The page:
Near the end of Martin Luther’s it has been told that the last words he wrote, “We are all beggars…” An African pastor has extended these famous words, “We are just all just one beggar telling another where the food is.” These words are a poignant understanding of the Christian faith. God does not look at our name, our standing in society, the way we look, the way we are dressed, or even the amount that we give. God looks at our hearts. It is so antithetical to our world. How do we know the hearts of another? We don’t so we leave that to God. We cannot know where a person’s heart lies so we are not meant to judge. The Sunday reading from Isaiah 35:4-7a points us to the providence of God. God is the One that heals. The power of God is that which builds us up and gives us the strength to carry on. We receive even greater than that we receive sight, we receive hearing, ultimately we receive understanding.
James 2:1-10, 14-18 calls into question the eyes with which we look upon others. We see people externally, but we can not see the heart of another. This is what God sees. Often we can become caught up in the way someone dresses, that makes good decisions, and are financially successful and we often place them in places of honor. James criticizes this mentality as we should as Christians. I have known and been betrayed by those that feel that their status deserves a greater level of respect than another. I have been judged by those that saw me as “less than” they feel that they are. Jesus knew this also as we look at Mark 7:24-37. At the beginning of these verses, we read about how Jesus goes to have a secret meal. Probably invited by another and wanting to get away from the crowd and have a peaceful meal was the mindset, but a woman had a daughter that was possessed by a demon and she was seeking help. This woman heard about Jesus as a teacher and healer so she sought him out and found him. Now she comes asking. Not only was this an interruption, but she was not a Jew but she was a Gentile, a Syrophoenician to be exact. She was not someone a good Jew would want in his home much less when a special guest, a Jewish Rabbi, was in the home. The people at this dinner, it can be easily assumed, looked down upon this woman and when her request comes Jesus responds with words that could only be reflecting the feelings of those with him by comparing this woman’s request to that of a dog begging at the dinner table. I am certain that there was no guile in his statement but, being God, Jesus knew this woman’s faith and the response she would give in humility. This woman put her pride aside for the sake of her daughter and because of her faith, she received what she was seeking, the healing of her daughter.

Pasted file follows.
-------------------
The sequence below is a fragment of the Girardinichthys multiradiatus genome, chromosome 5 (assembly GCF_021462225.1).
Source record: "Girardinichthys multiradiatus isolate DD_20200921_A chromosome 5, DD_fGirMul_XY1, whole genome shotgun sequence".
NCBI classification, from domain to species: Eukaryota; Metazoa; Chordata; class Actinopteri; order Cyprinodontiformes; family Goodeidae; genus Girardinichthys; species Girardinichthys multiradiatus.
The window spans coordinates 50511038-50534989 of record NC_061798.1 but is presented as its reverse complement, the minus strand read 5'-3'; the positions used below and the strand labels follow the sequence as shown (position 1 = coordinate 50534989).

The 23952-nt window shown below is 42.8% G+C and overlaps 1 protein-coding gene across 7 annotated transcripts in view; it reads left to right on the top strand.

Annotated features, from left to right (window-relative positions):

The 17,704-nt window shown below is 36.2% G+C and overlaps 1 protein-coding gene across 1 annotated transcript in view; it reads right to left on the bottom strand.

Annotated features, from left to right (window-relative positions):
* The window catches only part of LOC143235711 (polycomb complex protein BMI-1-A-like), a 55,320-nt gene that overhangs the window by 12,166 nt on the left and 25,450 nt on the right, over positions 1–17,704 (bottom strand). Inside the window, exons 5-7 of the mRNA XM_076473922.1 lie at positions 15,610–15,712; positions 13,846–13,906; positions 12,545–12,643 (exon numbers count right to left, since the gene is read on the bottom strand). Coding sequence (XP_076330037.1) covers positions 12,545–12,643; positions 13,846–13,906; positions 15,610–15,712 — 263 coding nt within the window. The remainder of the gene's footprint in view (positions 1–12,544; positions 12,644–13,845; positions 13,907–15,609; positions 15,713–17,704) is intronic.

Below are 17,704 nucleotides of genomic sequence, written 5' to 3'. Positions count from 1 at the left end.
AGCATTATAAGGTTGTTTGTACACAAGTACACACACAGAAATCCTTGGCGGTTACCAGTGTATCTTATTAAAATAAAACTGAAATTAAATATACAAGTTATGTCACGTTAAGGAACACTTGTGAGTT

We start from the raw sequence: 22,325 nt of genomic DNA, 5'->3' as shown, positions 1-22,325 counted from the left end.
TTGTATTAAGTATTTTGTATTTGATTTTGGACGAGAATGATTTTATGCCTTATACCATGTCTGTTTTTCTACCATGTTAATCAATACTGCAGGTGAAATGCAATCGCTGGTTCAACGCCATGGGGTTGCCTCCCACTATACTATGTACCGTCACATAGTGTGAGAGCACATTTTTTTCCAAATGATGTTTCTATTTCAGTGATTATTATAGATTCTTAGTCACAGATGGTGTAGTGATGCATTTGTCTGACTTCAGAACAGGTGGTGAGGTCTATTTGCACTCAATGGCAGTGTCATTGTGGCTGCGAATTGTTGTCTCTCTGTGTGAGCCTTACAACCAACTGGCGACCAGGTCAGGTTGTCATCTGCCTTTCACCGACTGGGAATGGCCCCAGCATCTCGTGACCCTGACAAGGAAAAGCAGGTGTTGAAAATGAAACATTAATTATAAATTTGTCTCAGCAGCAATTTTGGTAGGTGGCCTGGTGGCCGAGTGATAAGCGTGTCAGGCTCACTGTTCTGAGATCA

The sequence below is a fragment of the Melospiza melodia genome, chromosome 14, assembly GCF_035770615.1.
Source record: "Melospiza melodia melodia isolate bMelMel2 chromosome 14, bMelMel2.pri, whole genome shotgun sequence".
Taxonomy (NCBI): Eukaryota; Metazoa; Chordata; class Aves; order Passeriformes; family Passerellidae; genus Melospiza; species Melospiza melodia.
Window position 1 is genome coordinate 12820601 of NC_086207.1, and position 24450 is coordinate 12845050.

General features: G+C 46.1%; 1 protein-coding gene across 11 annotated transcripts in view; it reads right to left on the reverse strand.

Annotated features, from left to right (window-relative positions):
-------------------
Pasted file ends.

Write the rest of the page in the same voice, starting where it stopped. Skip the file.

When we look down on another we are guilty of the sin that Jesus revealed and James speaks against. We are not to think of ourselves as ones that deserve grace, but as children that are receiving grace from our Father in Heaven. He does not owe us forgiveness or grace no matter how much we do or how much we give, but he gives it to us out of His divine grace and mercy. Another aspect of James that is difficult for many is the call that seems to demand faith and works. There are many Lutherans who struggle with this and many misunderstand our Lutheran faith by thinking we are against works. That is not true. As Lutherans, we are in line with Christian thinking and know of the importance of works, but we, also, understand that no matter how much we do there is no work that can save us because that was done for us already through Jesus Christ on the Cross. Works are a natural response of faith. It is a powerful reality that we do works because that is what faith drives us to do. It doesn’t help our brother or sister in Christ that is hungry and suffering to simply offer pray, but we are called in faith to provide what we are able to provide to those in need. When we think of what James is speaking about we can look to the next portion of the reading from Mark where people bring this man who was deaf and mute and Jesus is very tactile in the healing. Jesus puts his fingers in the man’s ears and spits and touches the man’s tongue saying the word, “Ephaphtha,” which Scripture reveals means “Be Open.” Jesus opens this man’s ears and loosens his tongue so he can hear and can speak. The same is true for each and every one of us.
With a word our Lord opens our ears that we can hear his words and he loosens our tongues that we can proclaim His truth. That is the power and truth of the faith. We seem to often lose sight of this reality. As we are gifted with the power to hear the Word and trust what Jesus says as well as our tongues loosened to proclaim His Truth we are called to remember that we are all beggars. We come with nothing to offer but our Lord gives us everything. We do not deserve anything, but He gives abundantly. That is the power of these words. Remembering that we are nothing but beggars reminds us that we only have one Word to offer to our Lord and that is “Thanks!” Why don’t we give thanks as we should? We have forgotten and think that we are owed forgiveness. God owes us nothing. We owe God. We are, as an African Lutheran Pastor once said, “one beggar telling another beggar where the food is.” That is all we are. Humbly let us remember this and let our tongues be loosed to proclaim our God’s praise to all with whom we have the opportunity to share. When we see something that needs to be done and we cry out, “I wish someone would do something.” Remember that that someone may just be you. Be a beggar for the food that only satisfies and the waters that truly give life. We are all but beggars, that is our state and we can find that in our begging we find our place next to the king. Amen.